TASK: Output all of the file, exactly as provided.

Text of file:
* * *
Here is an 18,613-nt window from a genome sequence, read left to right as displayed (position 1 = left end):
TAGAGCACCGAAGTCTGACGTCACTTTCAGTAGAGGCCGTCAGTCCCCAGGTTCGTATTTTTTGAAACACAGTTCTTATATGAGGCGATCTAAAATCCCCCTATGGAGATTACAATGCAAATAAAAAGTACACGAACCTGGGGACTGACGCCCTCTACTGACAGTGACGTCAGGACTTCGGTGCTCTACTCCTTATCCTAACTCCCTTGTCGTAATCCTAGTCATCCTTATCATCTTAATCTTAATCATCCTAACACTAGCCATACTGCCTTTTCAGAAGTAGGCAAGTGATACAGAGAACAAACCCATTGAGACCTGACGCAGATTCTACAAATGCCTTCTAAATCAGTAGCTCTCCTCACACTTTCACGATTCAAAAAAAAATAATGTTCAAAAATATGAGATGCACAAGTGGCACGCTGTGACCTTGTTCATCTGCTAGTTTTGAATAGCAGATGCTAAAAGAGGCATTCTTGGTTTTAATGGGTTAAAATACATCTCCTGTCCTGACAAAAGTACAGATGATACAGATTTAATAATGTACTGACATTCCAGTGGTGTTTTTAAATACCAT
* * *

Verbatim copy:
Here is an 18,613-nt window from a genome sequence, read left to right as displayed (position 1 = left end):
TAGAGCACCGAAGTCTGACGTCACTTTCAGTAGAGGCCGTCAGTCCCCAGGTTCGTATTTTTTGAAACACAGTTCTTATATGAGGCGATCTAAAATCCCCCTATGGAGATTACAATGCAAATAAAAAGTACACGAACCTGGGGACTGACGCCCTCTACTGACAGTGACGTCAGGACTTCGGTGCTCTACTCCTTATCCTAACTCCCTTGTCGTAATCCTAGTCATCCTTATCATCTTAATCTTAATCATCCTAACACTAGCCATACTGCCTTTTCAGAAGTAGGCAAGTGATACAGAGAACAAACCCATTGAGACCTGACGCAGATTCTACAAATGCCTTCTAAATCAGTAGCTCTCCTCACACTTTCACGATTCAAAAAAAAATAATGTTCAAAAATATGAGATGCACAAGTGGCACGCTGTGACCTTGTTCATCTGCTAGTTTTGAATAGCAGATGCTAAAAGAGGCATTCTTGGTTTTAATGGGTTAAAATACATCTCCTGTCCTGACAAAAGTACAGATGATACAGATTTAATAATGTACTGACATTCCAGTGGTGTTTTTAAATACCAT